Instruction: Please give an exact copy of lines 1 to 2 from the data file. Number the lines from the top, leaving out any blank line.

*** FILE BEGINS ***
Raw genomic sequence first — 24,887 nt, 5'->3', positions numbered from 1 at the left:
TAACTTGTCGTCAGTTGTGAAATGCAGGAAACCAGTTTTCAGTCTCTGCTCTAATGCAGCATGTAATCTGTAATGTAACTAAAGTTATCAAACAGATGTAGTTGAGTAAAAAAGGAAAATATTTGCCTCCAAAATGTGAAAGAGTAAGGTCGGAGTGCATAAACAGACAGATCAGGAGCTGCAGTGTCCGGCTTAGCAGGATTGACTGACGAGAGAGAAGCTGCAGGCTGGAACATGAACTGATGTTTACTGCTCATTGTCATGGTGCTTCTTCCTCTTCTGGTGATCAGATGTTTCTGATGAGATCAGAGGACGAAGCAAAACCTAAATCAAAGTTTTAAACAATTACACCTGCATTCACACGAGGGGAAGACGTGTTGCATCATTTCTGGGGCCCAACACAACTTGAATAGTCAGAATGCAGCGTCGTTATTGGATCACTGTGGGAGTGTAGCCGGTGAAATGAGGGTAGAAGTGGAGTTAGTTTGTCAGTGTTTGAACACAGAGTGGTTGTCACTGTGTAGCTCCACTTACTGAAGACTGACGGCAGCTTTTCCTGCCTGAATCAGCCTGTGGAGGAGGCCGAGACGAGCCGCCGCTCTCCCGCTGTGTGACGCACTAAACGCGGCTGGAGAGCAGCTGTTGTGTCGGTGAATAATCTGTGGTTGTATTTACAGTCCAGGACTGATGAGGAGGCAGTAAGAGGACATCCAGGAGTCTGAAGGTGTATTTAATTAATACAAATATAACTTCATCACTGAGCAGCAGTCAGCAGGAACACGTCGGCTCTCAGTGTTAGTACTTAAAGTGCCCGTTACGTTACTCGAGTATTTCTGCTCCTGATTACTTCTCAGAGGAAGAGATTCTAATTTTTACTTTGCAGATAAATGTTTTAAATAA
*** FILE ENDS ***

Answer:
Raw genomic sequence first — 24,887 nt, 5'->3', positions numbered from 1 at the left:
TAACTTGTCGTCAGTTGTGAAATGCAGGAAACCAGTTTTCAGTCTCTGCTCTAATGCAGCATGTAATCTGTAATGTAACTAAAGTTATCAAACAGATGTAGTTGAGTAAAAAAGGAAAATATTTGCCTCCAAAATGTGAAAGAGTAAGGTCGGAGTGCATAAACAGACAGATCAGGAGCTGCAGTGTCCGGCTTAGCAGGATTGACTGACGAGAGAGAAGCTGCAGGCTGGAACATGAACTGATGTTTACTGCTCATTGTCATGGTGCTTCTTCCTCTTCTGGTGATCAGATGTTTCTGATGAGATCAGAGGACGAAGCAAAACCTAAATCAAAGTTTTAAACAATTACACCTGCATTCACACGAGGGGAAGACGTGTTGCATCATTTCTGGGGCCCAACACAACTTGAATAGTCAGAATGCAGCGTCGTTATTGGATCACTGTGGGAGTGTAGCCGGTGAAATGAGGGTAGAAGTGGAGTTAGTTTGTCAGTGTTTGAACACAGAGTGGTTGTCACTGTGTAGCTCCACTTACTGAAGACTGACGGCAGCTTTTCCTGCCTGAATCAGCCTGTGGAGGAGGCCGAGACGAGCCGCCGCTCTCCCGCTGTGTGACGCACTAAACGCGGCTGGAGAGCAGCTGTTGTGTCGGTGAATAATCTGTGGTTGTATTTACAGTCCAGGACTGATGAGGAGGCAGTAAGAGGACATCCAGGAGTCTGAAGGTGTATTTAATTAATACAAATATAACTTCATCACTGAGCAGCAGTCAGCAGGAACACGTCGGCTCTCAGTGTTAGTACTTAAAGTGCCCGTTACGTTACTCGAGTATTTCTGCTCCTGATTACTTCTCAGAGGAAGAGATTCTAATTTTTACTTTGCAGATAAATGTTTTAAATAA